Genomic drift with purifying selection that acts only on a subset of the genes and a combination of balancing and perhaps also positive selection result in genetically highly diverse chemosensory receptors. What are the consequences of this genetic variability? In humans, genetic diversity will result in perceptual diversity. Each individual perceives olfactory stimuli with their personal set of ORs. Olender et al
] identified 244 ORs for which both an intact and a pseudogenized version are found in the population. In two randomly selected individuals one third of OR alleles will be functional in one individual but non-functional in the other individual. These huge differences in the sensory apparatus are very likely to have dramatic influences on how odorous stimuli are perceived and it has already been shown that, in some cases, genetic variability in ORs influences how strong and pleasant the ligands of the ORs are perceived to be [6
Similar to the findings in human ORs, Wynn et al
] found that, for a large percentage of mouse VR genes, both an intact version and a version that is truncated or carries a frame shift mutation are present. The repertoire of functional VRs with which different mouse strains perceive stimuli therefore varies significantly. Because mouse VRs sense chemical signals that are used in social communication and often have pheromonal activity [7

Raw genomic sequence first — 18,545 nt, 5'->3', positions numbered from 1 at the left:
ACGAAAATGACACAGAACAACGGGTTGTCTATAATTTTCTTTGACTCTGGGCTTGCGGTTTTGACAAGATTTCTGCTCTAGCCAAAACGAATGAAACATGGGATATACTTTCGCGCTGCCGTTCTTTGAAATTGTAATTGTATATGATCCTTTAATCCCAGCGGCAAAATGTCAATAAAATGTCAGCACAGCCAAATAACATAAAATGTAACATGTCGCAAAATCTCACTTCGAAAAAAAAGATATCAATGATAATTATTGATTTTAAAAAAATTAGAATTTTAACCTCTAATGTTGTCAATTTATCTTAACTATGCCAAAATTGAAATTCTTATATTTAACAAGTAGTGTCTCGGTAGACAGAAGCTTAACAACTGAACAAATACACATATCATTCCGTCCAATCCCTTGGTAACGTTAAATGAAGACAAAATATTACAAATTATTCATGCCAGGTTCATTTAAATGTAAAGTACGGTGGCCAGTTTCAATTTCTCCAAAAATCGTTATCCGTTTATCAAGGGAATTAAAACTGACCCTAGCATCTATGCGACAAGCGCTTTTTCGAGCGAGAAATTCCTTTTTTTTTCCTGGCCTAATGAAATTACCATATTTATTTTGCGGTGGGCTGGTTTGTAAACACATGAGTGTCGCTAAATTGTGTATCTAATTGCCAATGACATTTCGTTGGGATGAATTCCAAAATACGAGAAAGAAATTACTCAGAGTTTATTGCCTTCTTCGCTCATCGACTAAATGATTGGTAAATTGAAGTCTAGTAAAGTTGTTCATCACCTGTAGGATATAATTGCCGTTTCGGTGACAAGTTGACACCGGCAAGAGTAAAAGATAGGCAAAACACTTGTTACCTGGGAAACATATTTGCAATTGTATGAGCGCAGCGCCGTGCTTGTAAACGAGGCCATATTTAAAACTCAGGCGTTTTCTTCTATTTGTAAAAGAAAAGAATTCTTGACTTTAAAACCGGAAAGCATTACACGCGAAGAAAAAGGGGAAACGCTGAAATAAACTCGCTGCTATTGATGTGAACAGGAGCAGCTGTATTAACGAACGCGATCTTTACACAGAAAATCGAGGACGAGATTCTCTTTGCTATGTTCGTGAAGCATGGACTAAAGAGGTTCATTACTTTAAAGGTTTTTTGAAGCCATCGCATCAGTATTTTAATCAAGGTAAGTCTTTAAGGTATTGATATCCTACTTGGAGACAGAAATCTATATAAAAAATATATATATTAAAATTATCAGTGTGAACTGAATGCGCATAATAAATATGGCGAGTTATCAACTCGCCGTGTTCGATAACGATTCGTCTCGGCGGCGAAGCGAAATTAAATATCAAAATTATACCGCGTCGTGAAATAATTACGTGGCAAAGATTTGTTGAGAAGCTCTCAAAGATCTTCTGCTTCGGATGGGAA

], this variability in VR genes may result in variability in pheromone-mediated behaviors. Differences in such behaviors have been observed between the mouse strains that were analyzed by Wynn et al
] and it is tempting to speculate that the genetic differences in the VRs contribute to these behavioral differences. However, to fully understand the relationship between genetic VR variation and behavioral variability, the ligands that bind to the VRs have to be identified.
Although for most VRs the ligands are unknown, groups of V2Rs that respond preferentially to conspecific odor cues, odors from other rodent species and subspecies, or predator odors have recently been identified [8
]. Interestingly, Wynn et al
] found more genetic variability in V2Rs that are tuned to olfactory signals from other mouse subspecies than in receptors tuned to the smell of predators. Based on this finding the authors speculate that genetic variability in V2Rs could be a driving force of speciation by mediating a behavioral barrier that contributes to reproductive isolation between subspecies. A similar process has been described in moths, where genetic variability in pheromone receptors contributes to speciation [9
]. Rather than being inconsequential noise in highly redundant genes, chemosensory receptor gene variability may in some cases be driving sympatric speciation.
We are only just beginning to understand the causes and consequences of the unusual genetic and functional variability of large chemosensory receptor gene repertoires in different species. The comprehensive data on genetic variability in the human OR and mouse VR repertoire presented in the articles by Olender et al
] and Wynn et al
] will be invaluable in tackling these questions.